25 January, 2007

Cultivating a True Spirituality

How serious do we take our high calling of being a follower of Christ? Do we cultivate that relationship with Him or do we find contentment in the fact that now I am a believer I can go on 'doing my thing'. I believe that there is a sad form of antinomianism in the reformed churches today that wants to replace our battle cry of 'All things done to God's glory and enjoyment' with a spirit of 'do these things really matter'?

I answer with this: If things matter to the Lord Jesus Christ, they should matter to us. All Scripture is given for doctrine, etc. If my main concern with my relationship to my wife is to keep the legal status of married, I would not have to cultivate much in that relationship. If my main desire is to love her, to honor her, to respect her, to please her, to care for her, to grow deeper in love with her- then I have a lot of daily labor as I cultivate that type of relationship.

If I want to maintain my legal status with the Lord Jesus Christ I can do those lowest common denominator things. If I want to fall deeply in love with the Lord Jesus Christ and esteem his smiles higher than the smiles of men and esteem his frowns higher than the frowns of men; than I have some work to do.

Heart-work is hard work indeed. To shuffle over religious duties with a loose and careless spirit, will cost no great difficulties; but to set yourself before the Lord, and to tie up your loose and vain thoughts to a constant and serious attendance upon him: this will cost you something. To attain ease and dexterity of language in prayer and to be able to put your meaning into appropriate and fitting expressions is easy; but to get your heart broken for sin while you are actually confessing it; melted with free grace even while you are blessing God for it; to be really ashamed and humbled through the awareness of God's infinite holiness, and to keep your heart in this state not only in, but after these duties, will surely cost you some groans and travailing pain of soul. -John Flavel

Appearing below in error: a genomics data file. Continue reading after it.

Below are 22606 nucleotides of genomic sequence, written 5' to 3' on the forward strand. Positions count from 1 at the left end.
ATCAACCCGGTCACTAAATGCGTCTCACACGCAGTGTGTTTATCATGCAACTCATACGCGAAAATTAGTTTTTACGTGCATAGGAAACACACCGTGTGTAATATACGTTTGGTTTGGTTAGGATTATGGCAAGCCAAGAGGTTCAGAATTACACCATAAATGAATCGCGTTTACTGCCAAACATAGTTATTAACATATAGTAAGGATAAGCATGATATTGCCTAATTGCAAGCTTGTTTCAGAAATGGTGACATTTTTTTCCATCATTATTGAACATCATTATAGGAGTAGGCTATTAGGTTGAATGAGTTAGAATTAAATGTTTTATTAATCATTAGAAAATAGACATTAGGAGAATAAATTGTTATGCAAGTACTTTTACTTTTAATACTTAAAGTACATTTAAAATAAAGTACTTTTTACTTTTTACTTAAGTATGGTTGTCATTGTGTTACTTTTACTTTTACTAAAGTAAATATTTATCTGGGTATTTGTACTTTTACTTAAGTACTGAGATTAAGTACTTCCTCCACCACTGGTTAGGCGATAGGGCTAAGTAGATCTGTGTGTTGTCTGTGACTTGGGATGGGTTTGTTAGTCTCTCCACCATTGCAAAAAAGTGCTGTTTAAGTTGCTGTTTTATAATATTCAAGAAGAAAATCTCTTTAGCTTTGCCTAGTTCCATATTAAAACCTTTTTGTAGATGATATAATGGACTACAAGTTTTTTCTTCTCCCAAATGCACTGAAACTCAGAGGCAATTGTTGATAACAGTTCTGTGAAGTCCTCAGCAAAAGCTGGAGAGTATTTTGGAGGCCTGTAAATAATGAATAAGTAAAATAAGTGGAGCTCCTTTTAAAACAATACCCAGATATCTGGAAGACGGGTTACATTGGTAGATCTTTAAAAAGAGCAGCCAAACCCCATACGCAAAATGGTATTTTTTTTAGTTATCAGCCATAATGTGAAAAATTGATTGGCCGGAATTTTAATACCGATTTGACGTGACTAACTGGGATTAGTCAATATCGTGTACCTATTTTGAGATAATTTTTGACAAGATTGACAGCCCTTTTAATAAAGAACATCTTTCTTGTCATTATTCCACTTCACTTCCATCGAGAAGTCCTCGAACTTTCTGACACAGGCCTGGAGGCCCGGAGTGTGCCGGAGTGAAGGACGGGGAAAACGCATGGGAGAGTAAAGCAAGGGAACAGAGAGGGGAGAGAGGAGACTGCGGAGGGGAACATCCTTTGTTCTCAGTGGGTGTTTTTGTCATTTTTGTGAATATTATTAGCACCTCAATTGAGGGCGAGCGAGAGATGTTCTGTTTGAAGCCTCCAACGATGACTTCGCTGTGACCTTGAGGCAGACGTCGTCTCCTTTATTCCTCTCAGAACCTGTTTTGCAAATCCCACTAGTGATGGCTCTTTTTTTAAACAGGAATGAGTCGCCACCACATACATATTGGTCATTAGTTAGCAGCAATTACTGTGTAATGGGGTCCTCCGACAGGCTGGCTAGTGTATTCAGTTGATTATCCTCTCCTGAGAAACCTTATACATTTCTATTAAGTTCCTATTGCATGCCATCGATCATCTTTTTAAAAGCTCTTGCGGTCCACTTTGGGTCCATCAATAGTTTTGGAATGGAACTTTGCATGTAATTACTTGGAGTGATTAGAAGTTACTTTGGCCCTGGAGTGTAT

Anonymous said...

Yes. "Is it necessary for salvation" seems to be as far as people want to take it nowadays in the church, even in the Reformed churches. Christ asks more of us than that. The main focus is salvation, but then it needs to be taken a step further, like you said, in cultivating a deeper relationship with Christ and not the bare minimum. All for Christ's glory. He gave us specific commands for a reason.

Nate said...


I completely agree! Paul said to WORK OUT your salvation. That means that salvation is the starting point, not the end.

Mark said...

Good post. I recently read John MacArthur's "The Gospel According to Jesus", in which he makes the very good argument that sanctification isn't optional. The tricky part, of course, is actually living it out - knowing theology, however important, is only a part of growth. Knowing what to do is easy, doing it is where things get tricky.

Nate said...

Good point Mark. Sanctification deals with the whole man- body and soul. We love Christ more with our HEART, SOUL, STRENGHTH, MIND, EMOTIONAL LIFE, etc. It is a complete restoration, not just cerebral or 'personality' related.

I read that book about 9 or 10 years ago. It makes a good argument against the get saved and get on with MY life people.

Droll Flood said...

Regarding perseverance/ obedience to God and His Word: Good works are a part of salvation. The legalist/ antinomian (one and the same) pitches a penny God's way in his deceived notion of the Law hoping to placate God's wrath ("yes, I am a benevolent sovereign and can fling a couple to God"). The Christian in heartfelt God-wrought gratitude obeys Christ and gives Him all.("Lord, whatever I wrongfully took I will restore five fold""...Surely salvation has today come to this house."

Droll Flood said...

By the way,

shawn said...

Great reflection, Nate! The Church only displays this antinomian spirit because it is diplayed in our hearts.

Want to know the condition of our Christian hearts and minds? Look at the state of the Church. (I confess that this is especially true of the hearts and minds of those in the ministry.)

We have a lot of work indeed; and not only towards God, but also towards one another.

So how do we know what our duties are? Has anyone ever created a list from Scripture?